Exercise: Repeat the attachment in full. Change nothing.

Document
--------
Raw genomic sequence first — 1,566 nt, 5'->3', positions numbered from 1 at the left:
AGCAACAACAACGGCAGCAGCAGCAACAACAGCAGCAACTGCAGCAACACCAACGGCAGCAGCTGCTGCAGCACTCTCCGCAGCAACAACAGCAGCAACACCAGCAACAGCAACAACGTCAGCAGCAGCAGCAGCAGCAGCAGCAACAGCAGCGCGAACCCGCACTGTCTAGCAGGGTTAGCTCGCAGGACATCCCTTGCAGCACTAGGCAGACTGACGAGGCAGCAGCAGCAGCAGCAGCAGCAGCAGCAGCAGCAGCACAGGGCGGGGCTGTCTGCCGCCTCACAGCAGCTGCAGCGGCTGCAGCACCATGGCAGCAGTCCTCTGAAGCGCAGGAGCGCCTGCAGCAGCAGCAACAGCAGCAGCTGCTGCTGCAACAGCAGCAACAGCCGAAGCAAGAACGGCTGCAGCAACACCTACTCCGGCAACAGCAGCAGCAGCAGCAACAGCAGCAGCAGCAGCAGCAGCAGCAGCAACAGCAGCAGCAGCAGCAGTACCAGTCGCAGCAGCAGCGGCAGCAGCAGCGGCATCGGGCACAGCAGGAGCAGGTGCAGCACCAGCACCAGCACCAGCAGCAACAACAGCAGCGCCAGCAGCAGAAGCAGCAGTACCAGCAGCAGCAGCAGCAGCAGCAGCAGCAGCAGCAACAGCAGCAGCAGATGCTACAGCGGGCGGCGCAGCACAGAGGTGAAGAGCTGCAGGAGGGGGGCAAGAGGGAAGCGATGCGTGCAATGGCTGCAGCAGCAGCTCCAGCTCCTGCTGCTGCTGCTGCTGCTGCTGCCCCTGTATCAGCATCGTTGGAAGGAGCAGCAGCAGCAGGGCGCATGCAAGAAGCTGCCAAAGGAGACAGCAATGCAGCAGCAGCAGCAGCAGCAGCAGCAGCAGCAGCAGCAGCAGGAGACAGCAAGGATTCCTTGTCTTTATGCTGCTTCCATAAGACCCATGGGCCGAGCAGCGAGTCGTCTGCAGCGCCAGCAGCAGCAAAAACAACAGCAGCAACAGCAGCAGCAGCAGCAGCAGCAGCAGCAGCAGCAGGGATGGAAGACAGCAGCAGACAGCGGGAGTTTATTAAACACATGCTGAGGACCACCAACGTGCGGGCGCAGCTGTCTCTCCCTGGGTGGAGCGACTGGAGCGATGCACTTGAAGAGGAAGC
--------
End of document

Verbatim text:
Raw genomic sequence first — 1,566 nt, 5'->3', positions numbered from 1 at the left:
AGCAACAACAACGGCAGCAGCAGCAACAACAGCAGCAACTGCAGCAACACCAACGGCAGCAGCTGCTGCAGCACTCTCCGCAGCAACAACAGCAGCAACACCAGCAACAGCAACAACGTCAGCAGCAGCAGCAGCAGCAGCAGCAACAGCAGCGCGAACCCGCACTGTCTAGCAGGGTTAGCTCGCAGGACATCCCTTGCAGCACTAGGCAGACTGACGAGGCAGCAGCAGCAGCAGCAGCAGCAGCAGCAGCAGCAGCACAGGGCGGGGCTGTCTGCCGCCTCACAGCAGCTGCAGCGGCTGCAGCACCATGGCAGCAGTCCTCTGAAGCGCAGGAGCGCCTGCAGCAGCAGCAACAGCAGCAGCTGCTGCTGCAACAGCAGCAACAGCCGAAGCAAGAACGGCTGCAGCAACACCTACTCCGGCAACAGCAGCAGCAGCAGCAACAGCAGCAGCAGCAGCAGCAGCAGCAGCAACAGCAGCAGCAGCAGCAGTACCAGTCGCAGCAGCAGCGGCAGCAGCAGCGGCATCGGGCACAGCAGGAGCAGGTGCAGCACCAGCACCAGCACCAGCAGCAACAACAGCAGCGCCAGCAGCAGAAGCAGCAGTACCAGCAGCAGCAGCAGCAGCAGCAGCAGCAGCAGCAACAGCAGCAGCAGATGCTACAGCGGGCGGCGCAGCACAGAGGTGAAGAGCTGCAGGAGGGGGGCAAGAGGGAAGCGATGCGTGCAATGGCTGCAGCAGCAGCTCCAGCTCCTGCTGCTGCTGCTGCTGCTGCTGCCCCTGTATCAGCATCGTTGGAAGGAGCAGCAGCAGCAGGGCGCATGCAAGAAGCTGCCAAAGGAGACAGCAATGCAGCAGCAGCAGCAGCAGCAGCAGCAGCAGCAGCAGCAGCAGGAGACAGCAAGGATTCCTTGTCTTTATGCTGCTTCCATAAGACCCATGGGCCGAGCAGCGAGTCGTCTGCAGCGCCAGCAGCAGCAAAAACAACAGCAGCAACAGCAGCAGCAGCAGCAGCAGCAGCAGCAGCAGCAGGGATGGAAGACAGCAGCAGACAGCGGGAGTTTATTAAACACATGCTGAGGACCACCAACGTGCGGGCGCAGCTGTCTCTCCCTGGGTGGAGCGACTGGAGCGATGCACTTGAAGAGGAAGC